The proper application of these requirements entails an analysis that is both specific and general. On the one hand, courts do not merely rely on “the name given to [the] position nor that given to the work” done. Allen, 755 F.3d at 283 (quoting 29 C.F.R. § 782.2(b)(2) ). Instead, “[i]t is the character of the activities rather than the proportion of either the employee’s time or of his activities” that controls. Levinson v. Spector Motor Serv., 330 U.S. 649, 674–75, 67 S.Ct. 931, 91 L.Ed. 1158 (1947); see 29 C.F.R. § 782.2(b)(2). Conversely, consistent with regulatory guidance, we have never set a specific quantification of how frequently employees must engage in the sort of work that would qualify for the MCA exemption. For example, “we look to whether the employees ‘could reasonably have been expected to [engage] in interstate commerce consistent with their job duties.’ ” Allen, 755 F.3d at 284 (quoting Songer, 618 F.3d at 476); see 29 C.F.R. § 782.2(b)(3) (noting that the determination must look to what an employee does in “the ordinary course of his work”). Moreover, we evaluate the work of the employees on a class-wide basis, “even if, in doing so, the effect is to apply the MCA exemption to employees who rarely, or never, engage in interstate commerce.” Id. at 287.
To be sure, when evaluating the nature of work from a class-wide perspective, we do not require a particularly high concentration of qualifying work in order to meet the MCA exception. See, e.g., Morris v. McComb, 332 U.S. 422, 433–34, 68 S.Ct. 131, 92 L.Ed. 44 (1947) (MCA exception applies when only 4% of the employees’ work involved interstate transport); Songer, 618 F.3d at 475–76 (employees had a reasonable expectation when only 2.75% of freights were transported interstate). Indeed, in Morris, the Court applied the exception despite the fact that two of 43 drivers in the class had never engaged in interstate commerce. 332 U.S. at 433, 68 S.Ct. 131.
Yet, we cannot merely rubber-stamp an employer’s assertion that the MCA exemption applies. Notably, “where the continuing duties of the employee’s job have no substantial direct effect on such safety of operation or where such safety-affecting activities are so trivial, casual, and insignificant as to be de minimis, the exemption will not apply to [the employee].” 29 C.F.R. § 782.2(b)(3); see Allen, 755 F.3d at 284; Wirtz v. C & P Shoe Corp., 336 F.2d 21, 29–30 (5th Cir. 1964) (no FLSA exemption for employees “who sporadically helped on the trucks or acted as drivers”).
After weighing these various standards and reviewing the record, we cannot agree with the district court that the defendants have met their burden. For one, the record evidence indicates Amaya and the class of employees for which he brings this action are hired for the purpose of installing office cubicles ordered by the defendants’ clients. It is true that Pioneer’s Vice President’s declaration broadly asserted that “NOYPI employees, including Juan Amaya,” were responsible for loading commercial trucks and were required “to exercise judgment and discretion” to ensure the safe transit of the load. But Amaya testified that he was “hardly ever” involved in such activities. He could recall loading items only a “few times” during his years with the company. Moreover, he described his loading work as “help[ing] ․ carry the cubicles onto the trucks.” At the very least, there remains a material issue of fact as to whether the loading activities of Amaya and other furniture-installing Panel Tech employees were too “casual or occasional” to qualify them as “loaders.” 29 C.F.R. § 782.5.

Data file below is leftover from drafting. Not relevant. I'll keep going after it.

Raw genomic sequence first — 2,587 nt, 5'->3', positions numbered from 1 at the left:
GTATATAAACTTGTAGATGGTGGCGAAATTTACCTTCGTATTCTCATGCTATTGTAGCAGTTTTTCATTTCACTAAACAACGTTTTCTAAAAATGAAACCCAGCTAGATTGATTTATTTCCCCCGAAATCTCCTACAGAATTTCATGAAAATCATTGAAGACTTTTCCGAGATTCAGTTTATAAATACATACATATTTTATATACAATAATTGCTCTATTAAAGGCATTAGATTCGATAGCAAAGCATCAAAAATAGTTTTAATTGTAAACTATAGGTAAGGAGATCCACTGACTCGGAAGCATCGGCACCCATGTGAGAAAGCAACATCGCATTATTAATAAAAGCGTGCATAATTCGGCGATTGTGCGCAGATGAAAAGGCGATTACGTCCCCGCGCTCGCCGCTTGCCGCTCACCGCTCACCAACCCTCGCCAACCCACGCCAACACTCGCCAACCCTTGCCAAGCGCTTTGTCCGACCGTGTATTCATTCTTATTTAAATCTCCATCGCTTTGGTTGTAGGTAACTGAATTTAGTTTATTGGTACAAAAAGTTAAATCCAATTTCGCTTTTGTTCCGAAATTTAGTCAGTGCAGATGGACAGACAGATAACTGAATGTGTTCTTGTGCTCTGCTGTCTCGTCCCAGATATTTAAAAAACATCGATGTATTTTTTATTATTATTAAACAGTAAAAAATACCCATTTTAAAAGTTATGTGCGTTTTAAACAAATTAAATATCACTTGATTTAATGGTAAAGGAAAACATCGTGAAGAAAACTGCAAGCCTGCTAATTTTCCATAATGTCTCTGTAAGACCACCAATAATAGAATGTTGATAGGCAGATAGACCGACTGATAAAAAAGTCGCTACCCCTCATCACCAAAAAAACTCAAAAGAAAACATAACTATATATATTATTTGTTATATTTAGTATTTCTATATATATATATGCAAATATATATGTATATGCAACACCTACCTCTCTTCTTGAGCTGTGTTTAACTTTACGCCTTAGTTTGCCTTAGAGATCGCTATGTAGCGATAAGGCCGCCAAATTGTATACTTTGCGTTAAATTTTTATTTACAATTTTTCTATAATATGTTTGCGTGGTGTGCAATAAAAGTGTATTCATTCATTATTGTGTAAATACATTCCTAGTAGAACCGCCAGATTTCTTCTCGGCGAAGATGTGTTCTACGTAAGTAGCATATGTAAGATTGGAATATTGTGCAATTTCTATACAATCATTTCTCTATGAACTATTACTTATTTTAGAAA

Furthermore, the record lacks a sufficient evidentiary basis to tie the loading work done by Panel Techs specifically to interstate commerce. The declaration merely states that NOYPI employees “loaded ․ commercial trucks on approximately 545 different jobs” between 2012 and 2014, and that “15 of those jobs in which ․ trucks were loaded by NOYPI employees, including Juan Amaya, required interstate travel.” The record also includes certain work orders that required interstate deliveries listing Pioneer employees involved. Notably, only two list the involvement of NOYPI Panel Techs, and they provide no information regarding the nature of their involvement. This is an insufficient basis to establish that Amaya and his class “could reasonably have been expected” to load trucks engaged in interstate commerce. Allen, 755 F.3d at 284 (quoting Songer, 618 F.3d at 476).
To see why this is so, it is important to remember that NOYPI employees were hired for different tasks, but the lawsuit here only concerns the actions of a distinct subset: Panel Tech. The aforementioned evidence fails to establish how frequently these furniture-installing employees loaded any trucks for Pioneer—let alone the fifteen trucks that crossed state borders. If anything, the evidence (namely, Amaya’s own deposition testimony) suggests Panel Tech employees were rarely involved in any loading activities. And Amaya’s own work never caused him to travel interstate.
To be sure (and as we have noted), the connection between workers and interstate commerce can be quite thin. But the guiding case law all presupposes that there exists at least some connection. For example, Morris and Songer both involved classes comprising truck drivers who were directly responsible for transporting activities. Morris, 332 U.S. at 431–35, 68 S.Ct. 131; Songer, 618 F.3d at 473–76. Although only a small percentage of their work was tied to interstate transport, it was clear from the record that this percentage could still be attributed to work done by the class. Id. Here, the record provides no such clarification.
In short, applying both the summary judgment standard of review to the evidence and the relevant burden for establishing an MCA exemption, the defendants have failed to provide sufficient evidence to prove that any of the workers in the plaintiff’s class were involved as loaders with the 15 interstate shipments that the declaration attributes to NOYPI employees.
We REVERSE the district court’s judgment, and REMAND the matter for further proceedings.
1. NOYPI was the prior name for what is now BLUGGI, L.L.C.
2. We note that our prior opinions on the MCA exemption enunciated this now-erroneous principle of construction. See, e.g., Allen v. Coil Tubing Servs., L.L.C., 755 F.3d 279, 283 (5th Cir. 2014); Songer v. Dillon Res., Inc., 618 F.3d 467, 471 (5th Cir. 2010). But the central analyses of these decisions remain unaffected because they concern the interpretation and application of FLSA-implementing regulations, not the statute itself. See Allen, 755 F.3d at 283–85; Songer, 618 F.3d at 473–76. Accordingly, our reliance on these cases and the regulations they evaluate (whose applicability is not disputed by the parties) remains unaffected by Encino Motorcars.
PER CURIAM: * FN* Pursuant to 5th Cir. R. 47.5, the court has determined that this opinion should not be published and is not precedent except under the limited circumstances set forth in 5th Cir. R. 47.5.4.